No problem, XXXX, I’ll get these changes back to you asap.Question:
[First clarifying question about project edits]
[Second clarifying question about project edits]Let me know ASAP and I’ll get this back to you.
XXXX, did you see my questions? I need some clarification to what you’re looking for so I can get these back to you asap.
Sorry, I didn’t see your questions.
Yes, is it possible to get the blue a little bolder?
0 thoughts on “My life, in someone else’s email dialogue”
oh, no reason, just try it? love that.is there a challenge in theater and other art forms due to laziness?? like walking a trail, most would like to linger at the beginning/bottom of the trail with camera rather than reach another altitude.does that make a variance in reaching different directions — laziness, redundancy, complacency — is it that difficult to change altitude? does that explain a lot? is it a challenge being too much of a challenge? is it fear of space? is it lack of effort?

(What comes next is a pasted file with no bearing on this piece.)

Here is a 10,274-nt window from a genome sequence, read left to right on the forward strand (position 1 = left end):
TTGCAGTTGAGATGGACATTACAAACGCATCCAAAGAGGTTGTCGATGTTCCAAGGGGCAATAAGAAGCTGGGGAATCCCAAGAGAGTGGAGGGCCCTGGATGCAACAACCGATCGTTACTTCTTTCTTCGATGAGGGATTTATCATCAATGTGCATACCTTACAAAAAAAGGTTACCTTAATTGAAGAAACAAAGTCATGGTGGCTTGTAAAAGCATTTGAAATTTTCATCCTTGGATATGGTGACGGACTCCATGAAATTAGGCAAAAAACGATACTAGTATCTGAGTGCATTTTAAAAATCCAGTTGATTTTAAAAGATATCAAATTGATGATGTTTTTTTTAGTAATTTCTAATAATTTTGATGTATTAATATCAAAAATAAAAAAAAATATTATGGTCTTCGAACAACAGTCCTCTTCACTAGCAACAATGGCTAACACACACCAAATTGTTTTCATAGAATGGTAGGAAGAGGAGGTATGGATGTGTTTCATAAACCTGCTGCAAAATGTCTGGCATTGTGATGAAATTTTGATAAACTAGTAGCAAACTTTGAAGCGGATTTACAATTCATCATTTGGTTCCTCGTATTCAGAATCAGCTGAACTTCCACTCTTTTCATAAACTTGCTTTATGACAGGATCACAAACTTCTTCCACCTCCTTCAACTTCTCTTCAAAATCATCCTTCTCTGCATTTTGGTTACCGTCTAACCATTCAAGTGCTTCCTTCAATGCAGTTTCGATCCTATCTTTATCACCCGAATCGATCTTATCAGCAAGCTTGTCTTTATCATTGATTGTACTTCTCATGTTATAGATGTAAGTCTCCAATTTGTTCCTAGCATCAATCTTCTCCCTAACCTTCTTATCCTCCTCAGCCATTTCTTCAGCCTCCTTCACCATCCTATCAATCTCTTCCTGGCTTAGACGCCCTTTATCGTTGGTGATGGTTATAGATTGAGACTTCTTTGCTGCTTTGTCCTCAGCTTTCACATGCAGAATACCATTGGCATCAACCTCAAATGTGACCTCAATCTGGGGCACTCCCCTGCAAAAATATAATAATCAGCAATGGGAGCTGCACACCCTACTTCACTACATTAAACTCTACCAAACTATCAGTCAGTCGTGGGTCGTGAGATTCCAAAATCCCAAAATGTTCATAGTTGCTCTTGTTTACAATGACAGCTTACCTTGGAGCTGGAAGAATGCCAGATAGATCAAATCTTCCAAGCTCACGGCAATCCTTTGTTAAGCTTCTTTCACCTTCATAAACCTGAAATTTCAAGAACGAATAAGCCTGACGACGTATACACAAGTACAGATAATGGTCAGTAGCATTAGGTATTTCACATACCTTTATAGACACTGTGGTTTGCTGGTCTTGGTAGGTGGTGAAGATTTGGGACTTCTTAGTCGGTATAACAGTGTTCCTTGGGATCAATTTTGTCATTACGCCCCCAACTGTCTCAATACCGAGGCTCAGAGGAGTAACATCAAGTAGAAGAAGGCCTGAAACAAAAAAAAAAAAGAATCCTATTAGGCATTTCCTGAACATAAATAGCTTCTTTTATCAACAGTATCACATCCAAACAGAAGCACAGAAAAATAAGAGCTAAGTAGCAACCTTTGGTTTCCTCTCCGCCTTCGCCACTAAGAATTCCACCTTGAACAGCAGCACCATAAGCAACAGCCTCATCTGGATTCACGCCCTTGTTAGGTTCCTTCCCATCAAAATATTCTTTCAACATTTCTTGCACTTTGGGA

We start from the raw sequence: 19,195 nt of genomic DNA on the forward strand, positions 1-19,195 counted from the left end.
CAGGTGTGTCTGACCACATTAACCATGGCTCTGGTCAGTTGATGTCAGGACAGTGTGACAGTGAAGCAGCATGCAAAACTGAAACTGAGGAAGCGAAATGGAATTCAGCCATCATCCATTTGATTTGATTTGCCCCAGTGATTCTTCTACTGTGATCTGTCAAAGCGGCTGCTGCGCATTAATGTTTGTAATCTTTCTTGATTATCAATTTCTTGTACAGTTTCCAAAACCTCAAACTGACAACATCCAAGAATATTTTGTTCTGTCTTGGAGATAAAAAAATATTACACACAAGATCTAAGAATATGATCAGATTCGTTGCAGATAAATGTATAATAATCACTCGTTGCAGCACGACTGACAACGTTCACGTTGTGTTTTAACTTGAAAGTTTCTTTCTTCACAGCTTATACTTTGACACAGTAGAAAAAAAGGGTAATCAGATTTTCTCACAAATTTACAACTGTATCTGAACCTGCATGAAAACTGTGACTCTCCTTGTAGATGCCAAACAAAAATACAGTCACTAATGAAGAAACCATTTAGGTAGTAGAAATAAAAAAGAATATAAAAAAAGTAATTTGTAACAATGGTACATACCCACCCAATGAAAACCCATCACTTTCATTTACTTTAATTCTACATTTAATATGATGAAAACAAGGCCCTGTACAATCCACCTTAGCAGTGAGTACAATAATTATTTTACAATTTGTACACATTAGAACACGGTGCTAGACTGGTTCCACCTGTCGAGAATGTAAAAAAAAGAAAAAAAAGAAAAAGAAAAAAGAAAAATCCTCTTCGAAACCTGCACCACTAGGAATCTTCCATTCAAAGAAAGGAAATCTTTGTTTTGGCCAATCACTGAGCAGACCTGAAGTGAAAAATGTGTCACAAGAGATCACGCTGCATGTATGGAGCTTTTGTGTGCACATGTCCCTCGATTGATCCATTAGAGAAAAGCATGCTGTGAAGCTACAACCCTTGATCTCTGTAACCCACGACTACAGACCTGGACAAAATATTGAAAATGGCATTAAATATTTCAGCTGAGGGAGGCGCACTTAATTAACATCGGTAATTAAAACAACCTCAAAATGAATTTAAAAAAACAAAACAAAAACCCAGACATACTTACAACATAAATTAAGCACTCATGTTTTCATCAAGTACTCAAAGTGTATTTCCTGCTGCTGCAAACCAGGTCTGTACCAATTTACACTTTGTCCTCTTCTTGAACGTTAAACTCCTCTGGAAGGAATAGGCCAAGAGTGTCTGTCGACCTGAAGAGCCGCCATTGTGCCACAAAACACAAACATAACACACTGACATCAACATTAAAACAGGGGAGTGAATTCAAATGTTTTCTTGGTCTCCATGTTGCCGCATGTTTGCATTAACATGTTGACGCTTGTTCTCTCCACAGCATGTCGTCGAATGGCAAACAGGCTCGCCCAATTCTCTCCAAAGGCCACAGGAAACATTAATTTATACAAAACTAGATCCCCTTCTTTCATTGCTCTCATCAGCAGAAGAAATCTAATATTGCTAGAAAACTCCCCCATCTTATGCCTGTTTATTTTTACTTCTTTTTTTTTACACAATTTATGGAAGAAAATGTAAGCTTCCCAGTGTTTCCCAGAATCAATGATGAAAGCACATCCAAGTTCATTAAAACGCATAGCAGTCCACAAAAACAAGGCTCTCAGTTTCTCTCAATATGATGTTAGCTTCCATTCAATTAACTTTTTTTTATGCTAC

Hmm. Not sure where your question comes from, but it's an interesting one. Yes, it's easy to become lazy, no matter what artistic medium you're working in. I've found two causes for it: (1) a lack of vision to see room for improvement, and (2) pandering to an audience.In our own theatre work, we've definitely figured out what sells, what amuses our audience, and we certainly pull out a few old tricks in every show. However, we also try to find new ways to amuse people — new scripts, new gags, new physical bits. Of course, we're in a slightly different situation: we clearly fall on the "entertainment" side of the art/entertainment spectrum. Our highest goal isn't to make art or make a political statement or anything, but to entertain. Which doesn't necessarily mean that we're given license to stop pushing boundaries, but you have to admit: what audiences love about comedy and entertainment in general is the thrill of the familiar.